--On Wednesday, June 06, 2001 11:50:43 AM -0700 jimbo 

> I hope this helps. I wanted to add my feelings on the whole documentation
> issue.  It seems to me that the whole process caters around developers
> too much.

>>I have to disagree with you **in the context of this thread** for two 

Why disagree **in the context of this thread** at all?
Alot of things change quickly in this field, so flexibility is a must to me.

>> 1. DC has done a lot to improve the documentation for non-developers >> in the 
>> last year.  The Zope Book(s) should have a major impact when they >>start to 
>> appear on shelves in the next month or so.  

My point

>>Developer documentation has lagged behind.  

There still is alot of progress being made in that direction

>> This thread is about a proposal to improve developer 
documentation.  It says nothing at all about the other *existing* efforts 
by DC and others to improve other types of Zope documentation.

I think you have a misunderstanding of freedom and opensource all in one topic.  I'm 
don't follow you here since I know it helps to get feeback from users of a product. 
I'm talking about improving the API documentation.

  I seriously wonder how good that API is going to do me if I can't use it in the 
workplace today or next week.
Everyday I see post like this

"I'm having trouble using the Guard expression in DCWorkflow 0.2.
Everything else works fine; it's a great product.

I think the call to expr() in the ......
I do not really know what I'm doing there... but it works :)

   My point is Python is/was suppose to be this language so easy and simple that it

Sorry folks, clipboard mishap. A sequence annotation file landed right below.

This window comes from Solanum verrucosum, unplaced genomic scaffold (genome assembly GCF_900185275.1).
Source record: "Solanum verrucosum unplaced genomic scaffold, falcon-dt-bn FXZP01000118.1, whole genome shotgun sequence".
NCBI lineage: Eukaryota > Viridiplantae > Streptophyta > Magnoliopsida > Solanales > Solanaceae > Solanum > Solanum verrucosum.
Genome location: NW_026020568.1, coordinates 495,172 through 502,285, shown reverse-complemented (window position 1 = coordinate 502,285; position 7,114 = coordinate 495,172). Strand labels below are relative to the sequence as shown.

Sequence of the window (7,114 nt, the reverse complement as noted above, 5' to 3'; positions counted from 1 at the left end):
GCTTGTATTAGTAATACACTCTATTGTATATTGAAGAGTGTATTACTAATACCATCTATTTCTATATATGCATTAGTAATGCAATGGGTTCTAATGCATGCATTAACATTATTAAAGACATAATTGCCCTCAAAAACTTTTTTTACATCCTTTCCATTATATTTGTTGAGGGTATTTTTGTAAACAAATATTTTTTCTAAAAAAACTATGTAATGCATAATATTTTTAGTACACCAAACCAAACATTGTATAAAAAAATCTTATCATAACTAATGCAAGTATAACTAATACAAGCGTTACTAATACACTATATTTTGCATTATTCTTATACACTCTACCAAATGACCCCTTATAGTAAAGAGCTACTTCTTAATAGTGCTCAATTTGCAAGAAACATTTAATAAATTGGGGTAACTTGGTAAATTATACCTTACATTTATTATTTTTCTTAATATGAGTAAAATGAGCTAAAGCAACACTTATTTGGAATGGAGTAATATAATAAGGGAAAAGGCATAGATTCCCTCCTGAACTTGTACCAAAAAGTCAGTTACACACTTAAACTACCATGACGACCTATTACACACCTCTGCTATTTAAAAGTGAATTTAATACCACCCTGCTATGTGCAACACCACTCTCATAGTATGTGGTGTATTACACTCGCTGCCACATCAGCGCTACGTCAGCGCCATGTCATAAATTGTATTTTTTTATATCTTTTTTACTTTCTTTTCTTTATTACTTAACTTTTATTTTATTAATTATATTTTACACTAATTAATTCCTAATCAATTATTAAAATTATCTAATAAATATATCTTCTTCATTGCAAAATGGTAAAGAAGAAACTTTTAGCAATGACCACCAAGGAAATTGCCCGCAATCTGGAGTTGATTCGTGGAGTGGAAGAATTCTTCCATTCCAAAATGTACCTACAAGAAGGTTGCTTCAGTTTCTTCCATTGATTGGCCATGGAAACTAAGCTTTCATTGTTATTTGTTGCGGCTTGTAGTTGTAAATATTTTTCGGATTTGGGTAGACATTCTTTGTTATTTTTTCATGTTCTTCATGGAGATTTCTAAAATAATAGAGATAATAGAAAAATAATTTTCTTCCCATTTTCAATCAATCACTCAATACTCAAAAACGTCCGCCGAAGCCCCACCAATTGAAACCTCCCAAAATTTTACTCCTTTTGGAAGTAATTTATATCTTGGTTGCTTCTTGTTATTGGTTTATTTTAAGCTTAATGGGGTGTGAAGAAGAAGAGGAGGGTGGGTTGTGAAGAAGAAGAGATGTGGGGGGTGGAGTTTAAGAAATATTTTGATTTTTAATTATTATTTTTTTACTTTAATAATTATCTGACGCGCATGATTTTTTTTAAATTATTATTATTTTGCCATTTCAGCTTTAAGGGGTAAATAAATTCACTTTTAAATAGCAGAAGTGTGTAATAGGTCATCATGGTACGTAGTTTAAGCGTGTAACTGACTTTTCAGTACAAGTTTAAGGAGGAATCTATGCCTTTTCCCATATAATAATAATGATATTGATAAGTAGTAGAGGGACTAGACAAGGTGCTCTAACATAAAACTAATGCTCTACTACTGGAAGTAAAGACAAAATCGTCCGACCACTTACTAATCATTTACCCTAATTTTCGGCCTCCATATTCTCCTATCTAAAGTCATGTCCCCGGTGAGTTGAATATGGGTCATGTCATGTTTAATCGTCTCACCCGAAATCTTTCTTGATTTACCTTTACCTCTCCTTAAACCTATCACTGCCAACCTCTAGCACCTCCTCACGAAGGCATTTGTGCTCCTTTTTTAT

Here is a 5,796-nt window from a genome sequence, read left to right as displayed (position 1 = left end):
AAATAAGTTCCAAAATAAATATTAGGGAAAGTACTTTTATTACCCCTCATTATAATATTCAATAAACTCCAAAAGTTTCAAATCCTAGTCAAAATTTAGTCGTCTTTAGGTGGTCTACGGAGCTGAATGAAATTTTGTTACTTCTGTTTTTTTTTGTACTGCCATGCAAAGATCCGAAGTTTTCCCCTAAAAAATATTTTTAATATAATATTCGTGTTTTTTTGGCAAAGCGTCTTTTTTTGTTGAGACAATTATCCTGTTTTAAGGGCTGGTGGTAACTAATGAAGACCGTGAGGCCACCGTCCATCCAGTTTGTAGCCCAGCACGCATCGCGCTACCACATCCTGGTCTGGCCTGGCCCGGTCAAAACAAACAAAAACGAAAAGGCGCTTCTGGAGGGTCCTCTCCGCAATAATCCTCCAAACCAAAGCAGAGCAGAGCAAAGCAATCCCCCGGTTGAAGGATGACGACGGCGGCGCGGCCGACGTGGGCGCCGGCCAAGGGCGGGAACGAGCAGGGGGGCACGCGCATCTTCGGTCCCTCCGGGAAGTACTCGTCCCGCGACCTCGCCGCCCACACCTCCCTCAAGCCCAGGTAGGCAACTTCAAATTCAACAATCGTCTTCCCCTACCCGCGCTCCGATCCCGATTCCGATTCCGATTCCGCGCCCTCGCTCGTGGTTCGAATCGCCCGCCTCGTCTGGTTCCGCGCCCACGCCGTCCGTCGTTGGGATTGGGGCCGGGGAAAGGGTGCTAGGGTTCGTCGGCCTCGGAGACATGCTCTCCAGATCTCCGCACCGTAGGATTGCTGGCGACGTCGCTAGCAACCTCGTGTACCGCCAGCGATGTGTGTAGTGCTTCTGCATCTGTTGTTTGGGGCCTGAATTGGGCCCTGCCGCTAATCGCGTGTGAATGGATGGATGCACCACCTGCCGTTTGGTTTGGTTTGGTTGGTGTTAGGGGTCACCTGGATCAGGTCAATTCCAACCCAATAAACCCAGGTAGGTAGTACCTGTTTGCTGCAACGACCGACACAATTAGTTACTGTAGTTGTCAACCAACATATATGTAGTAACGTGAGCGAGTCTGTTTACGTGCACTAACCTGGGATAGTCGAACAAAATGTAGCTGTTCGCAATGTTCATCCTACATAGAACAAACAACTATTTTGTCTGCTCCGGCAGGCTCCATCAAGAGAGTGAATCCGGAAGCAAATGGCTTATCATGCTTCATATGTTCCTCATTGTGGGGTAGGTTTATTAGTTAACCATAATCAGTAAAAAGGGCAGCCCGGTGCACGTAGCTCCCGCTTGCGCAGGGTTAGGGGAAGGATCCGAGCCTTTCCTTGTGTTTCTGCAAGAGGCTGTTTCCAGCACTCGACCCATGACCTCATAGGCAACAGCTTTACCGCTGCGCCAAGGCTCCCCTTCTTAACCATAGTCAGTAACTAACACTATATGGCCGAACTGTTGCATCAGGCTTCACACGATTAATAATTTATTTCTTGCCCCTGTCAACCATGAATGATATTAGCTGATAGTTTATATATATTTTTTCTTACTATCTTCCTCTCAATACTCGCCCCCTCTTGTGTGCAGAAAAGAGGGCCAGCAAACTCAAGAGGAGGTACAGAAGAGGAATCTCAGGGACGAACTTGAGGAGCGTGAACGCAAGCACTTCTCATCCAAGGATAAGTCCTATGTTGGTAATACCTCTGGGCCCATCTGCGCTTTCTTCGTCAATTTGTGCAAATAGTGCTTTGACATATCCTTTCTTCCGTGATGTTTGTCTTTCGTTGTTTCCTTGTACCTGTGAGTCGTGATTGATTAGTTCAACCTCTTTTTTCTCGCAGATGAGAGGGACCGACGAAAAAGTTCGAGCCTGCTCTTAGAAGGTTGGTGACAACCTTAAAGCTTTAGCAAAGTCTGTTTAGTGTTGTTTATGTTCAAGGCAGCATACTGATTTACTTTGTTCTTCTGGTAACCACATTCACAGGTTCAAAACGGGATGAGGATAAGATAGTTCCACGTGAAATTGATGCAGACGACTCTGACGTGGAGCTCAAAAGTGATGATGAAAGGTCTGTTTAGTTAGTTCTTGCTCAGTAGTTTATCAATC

should be the first language to teach a person.  Where does that simplicity get lost 
with Zope I wonder?
  Don't even answer because it does'nt matter to me or the other it departments that 
are going with other solutions.

  So go on while the confusion is there. Go ahead and justify it now by saying 
polishing the API will do it for the masses. When you look at the big picture the 
developer is the smallest user group of any software product.( you have the end-user, 
testers, admins,etc)
That's why it's even more important to make sure the API docs make it easy to 
implement something and not "wow this is so cool and has so many features" without the 

I also think a pretty good example is what Ty and Phillip did with ZPatterns.  They 
had plenty of how-to implement in the API Documentation. It did take alittle while 
though, but thanks many times over for the learning experience it was fun.

In other words half scientific facts(This is)/ half hocus pocus(Do This).

>>2. One of the main points DC made at this years Python conference was >>that 
>>they have tried to focus the Zope core on too many audiences at >>once.  
Yes a problem.

>>had to have a clearer focus and chose developers as that focus.  

Of course they did.  We're talking about "Core" services here.  Like I said before 
once again I think it's the impletation part I'm stuck on.

>>Of course 
>>I like this choice because I am a developer, but the more important >>point 
>>is that this tighter focus has the potential to make life easier for >>all of 

No just developers.  You can call it what you want, but it is a tool that developers 
can use to get a job done.  Content mangers and other network admin types about the 
API anyway.  I imagine most if not all of zope users are progammers in some sense.

>>Incremental restructuring of the Zope core and improved Zope >>developer 
>>documentation makes it much easier and more practical for DC and >>others to 
>>create layered Zope products that address other communities.  

Seems to be my point also.  Perhaps I stepped in some fishpoo and need to learn how to 
get involved with the "Fishbowl" process.


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